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  1. #1

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    Graphical Design of Bellows

    As I keep forgetting how to do it, I have written up a simple method for designing bellows graphically. The method allows for basic bellows with different tapers on the top/bottom and sides etc. as well as rectangular or square bellows. The approach also will let you start with one depth of fold, and end on another; the example bellows I have used for the write-up start with a 10mm fold depth and end with a 5mm fold depth. It is also possible to change the fold depth however you like along the length of the bellows: my 8x10 bellows start with a 25mm fold, increase to 30mm and then reduce to a 15mm fold.

    A PDF file of the design process is here.

    Best regards,

    Evan

  2. #2

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    Nice article--- I want to see the "diminishing" fold depth in action-- I foresee a project in my immediate future.
    * Just because your eyes are closed, doesn't mean the lights in the darkroom are off. *
    * When the film you put in the camera is worth more than the camera you put the film in... *
    * When I started using 8x10, it amazed me how many shots were close to the car. *

  3. #3
    Ian Grant's Avatar
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    There's a Spreadsheet online that calculates the folds etc (either here on APUG or LFPF.info) , marry your article to something similar and it'd be a Godsend

    I've made my own bellows a few times and it's a rewarding experience. I've a set to make soon for a US Museum, and also my £20 Thornton Pickard Triple Imperial I acquired at the weekend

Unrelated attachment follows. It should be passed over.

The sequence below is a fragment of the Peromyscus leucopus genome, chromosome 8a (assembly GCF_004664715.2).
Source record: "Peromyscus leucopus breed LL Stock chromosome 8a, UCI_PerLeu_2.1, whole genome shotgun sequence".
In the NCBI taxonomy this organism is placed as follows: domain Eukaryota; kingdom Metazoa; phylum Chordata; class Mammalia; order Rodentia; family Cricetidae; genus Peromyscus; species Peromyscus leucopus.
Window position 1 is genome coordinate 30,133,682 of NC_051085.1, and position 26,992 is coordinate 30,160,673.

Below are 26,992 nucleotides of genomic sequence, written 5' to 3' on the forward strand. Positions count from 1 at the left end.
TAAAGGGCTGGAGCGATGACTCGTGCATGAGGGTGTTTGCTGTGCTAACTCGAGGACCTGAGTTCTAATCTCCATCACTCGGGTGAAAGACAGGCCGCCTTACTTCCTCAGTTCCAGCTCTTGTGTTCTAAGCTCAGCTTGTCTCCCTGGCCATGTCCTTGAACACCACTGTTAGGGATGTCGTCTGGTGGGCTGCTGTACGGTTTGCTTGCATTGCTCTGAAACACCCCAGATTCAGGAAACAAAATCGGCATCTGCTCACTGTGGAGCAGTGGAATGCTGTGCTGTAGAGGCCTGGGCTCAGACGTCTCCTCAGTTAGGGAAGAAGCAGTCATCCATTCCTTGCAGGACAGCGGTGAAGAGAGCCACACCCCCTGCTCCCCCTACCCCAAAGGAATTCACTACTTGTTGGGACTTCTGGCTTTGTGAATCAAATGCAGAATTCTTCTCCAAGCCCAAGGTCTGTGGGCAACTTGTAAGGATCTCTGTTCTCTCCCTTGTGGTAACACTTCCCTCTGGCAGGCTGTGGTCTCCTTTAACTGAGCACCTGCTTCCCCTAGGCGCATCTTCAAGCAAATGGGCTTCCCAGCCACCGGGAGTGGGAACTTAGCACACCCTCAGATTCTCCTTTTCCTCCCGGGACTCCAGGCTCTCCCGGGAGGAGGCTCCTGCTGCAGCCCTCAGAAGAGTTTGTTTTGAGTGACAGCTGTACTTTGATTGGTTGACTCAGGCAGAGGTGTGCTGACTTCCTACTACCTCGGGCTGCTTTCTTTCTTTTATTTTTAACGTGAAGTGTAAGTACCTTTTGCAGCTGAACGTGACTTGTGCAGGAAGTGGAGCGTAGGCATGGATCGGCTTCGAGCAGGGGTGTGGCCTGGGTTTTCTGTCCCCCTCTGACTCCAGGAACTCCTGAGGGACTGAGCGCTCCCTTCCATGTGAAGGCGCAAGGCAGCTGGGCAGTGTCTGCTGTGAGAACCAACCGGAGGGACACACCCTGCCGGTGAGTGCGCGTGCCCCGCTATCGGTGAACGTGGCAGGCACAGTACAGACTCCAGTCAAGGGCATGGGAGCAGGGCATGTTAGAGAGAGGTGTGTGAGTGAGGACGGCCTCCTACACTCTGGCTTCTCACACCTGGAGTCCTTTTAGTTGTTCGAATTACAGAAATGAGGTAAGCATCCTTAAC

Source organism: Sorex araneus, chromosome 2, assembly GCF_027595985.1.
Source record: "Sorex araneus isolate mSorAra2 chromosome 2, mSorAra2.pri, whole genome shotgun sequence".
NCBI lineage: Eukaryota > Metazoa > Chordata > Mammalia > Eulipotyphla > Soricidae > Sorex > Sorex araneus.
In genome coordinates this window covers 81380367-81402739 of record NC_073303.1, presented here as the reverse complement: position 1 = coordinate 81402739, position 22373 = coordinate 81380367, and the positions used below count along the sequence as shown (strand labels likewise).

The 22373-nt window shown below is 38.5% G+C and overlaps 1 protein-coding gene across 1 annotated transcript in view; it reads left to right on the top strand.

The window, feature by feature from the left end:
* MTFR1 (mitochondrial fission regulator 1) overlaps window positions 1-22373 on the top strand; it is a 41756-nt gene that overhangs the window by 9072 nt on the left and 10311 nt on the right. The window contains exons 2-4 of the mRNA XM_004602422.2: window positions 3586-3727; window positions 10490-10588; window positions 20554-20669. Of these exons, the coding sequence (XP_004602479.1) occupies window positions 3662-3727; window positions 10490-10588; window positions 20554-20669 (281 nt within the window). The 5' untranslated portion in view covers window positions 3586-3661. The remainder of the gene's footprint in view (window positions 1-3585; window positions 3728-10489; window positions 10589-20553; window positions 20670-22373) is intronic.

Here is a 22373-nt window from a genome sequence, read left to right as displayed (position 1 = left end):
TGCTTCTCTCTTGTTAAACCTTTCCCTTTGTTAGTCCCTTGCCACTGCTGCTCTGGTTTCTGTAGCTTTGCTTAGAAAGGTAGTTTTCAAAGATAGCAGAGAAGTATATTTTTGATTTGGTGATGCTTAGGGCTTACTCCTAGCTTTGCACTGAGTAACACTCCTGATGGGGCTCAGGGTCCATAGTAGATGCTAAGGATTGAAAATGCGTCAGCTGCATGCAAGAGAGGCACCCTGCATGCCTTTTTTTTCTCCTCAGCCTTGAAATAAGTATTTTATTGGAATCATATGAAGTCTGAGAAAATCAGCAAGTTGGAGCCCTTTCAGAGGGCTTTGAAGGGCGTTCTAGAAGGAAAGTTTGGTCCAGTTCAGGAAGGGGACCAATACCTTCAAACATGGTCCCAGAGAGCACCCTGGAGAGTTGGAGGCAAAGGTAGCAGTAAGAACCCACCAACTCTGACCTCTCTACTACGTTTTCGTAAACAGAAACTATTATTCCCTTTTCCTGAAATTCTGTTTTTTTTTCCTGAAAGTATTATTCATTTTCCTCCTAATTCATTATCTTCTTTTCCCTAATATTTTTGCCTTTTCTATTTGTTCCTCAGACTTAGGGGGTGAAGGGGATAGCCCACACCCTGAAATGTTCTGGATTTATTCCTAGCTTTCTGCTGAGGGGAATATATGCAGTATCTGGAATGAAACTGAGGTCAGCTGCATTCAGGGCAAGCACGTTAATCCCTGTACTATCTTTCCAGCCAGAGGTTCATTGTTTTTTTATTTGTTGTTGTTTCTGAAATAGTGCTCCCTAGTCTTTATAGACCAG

Ian

  4. #4
    Jesper's Avatar
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    A very handy description.
    Thanks for sharing it.

    Jesper

  5. #5
    Steve Smith's Avatar
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    Thanks. I have made bellows before but it's always nice to see the way other people approach it.

    This is my method: http://stevesmithphoto.webs.com/bellows.html


    Steve.
    "People who say things won't work are a dime a dozen. People who figure out how to make things work are worth a fortune" - Dave Rat.

  6. #6
    Steve Smith's Avatar
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    What is the reason for the tapering fold width towards the front? Does it give more flexibility when using wide angle lenses where most of the bellows will be compressed flat?

    I would be interested in seeing a set with a constant taper from front to back though I'm not sure if there is any benefit to this!


    Steve.
    "People who say things won't work are a dime a dozen. People who figure out how to make things work are worth a fortune" - Dave Rat.

  7. #7

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    Hi Steve,

    I like the laser cutting idea very much; cutting the strips by hand definitely counts as 'tedious'.

    The taper in the fold widths is a 'convenience' primarily, rather than adding in any extra flexibility. Using expanding and reducing tapers may help reduce the number of folds too, but the advantages are minimal. For example, on my 8x10, the bellows are removable and the bellows support frame for the rear standard is 12" square with a 10" aperture. This gives a 1" (25mm) frame width which is sturdy enough for the size of the frame so it will not break in my camera bag if I have bag bellows in the camera instead. It makes sense to have a 1" fold width a the rear standard as the bellows are easy to mount to the frames and the inner/outer dimensions match the frame size. The front standard plate on the camera has a width of 4 3/4" (120mm) and therefore a 1" bellows fold size does not leave much space for mounting large lenses. Having a bellows fold with of 15mm at the front standard means I can use a lighter construction bellows frame and have more space for large lenses. Therefore having the folds change in size from the rear to the front means that the bellows frames can be made in a proportion that is mechanically suited to the size of each standard.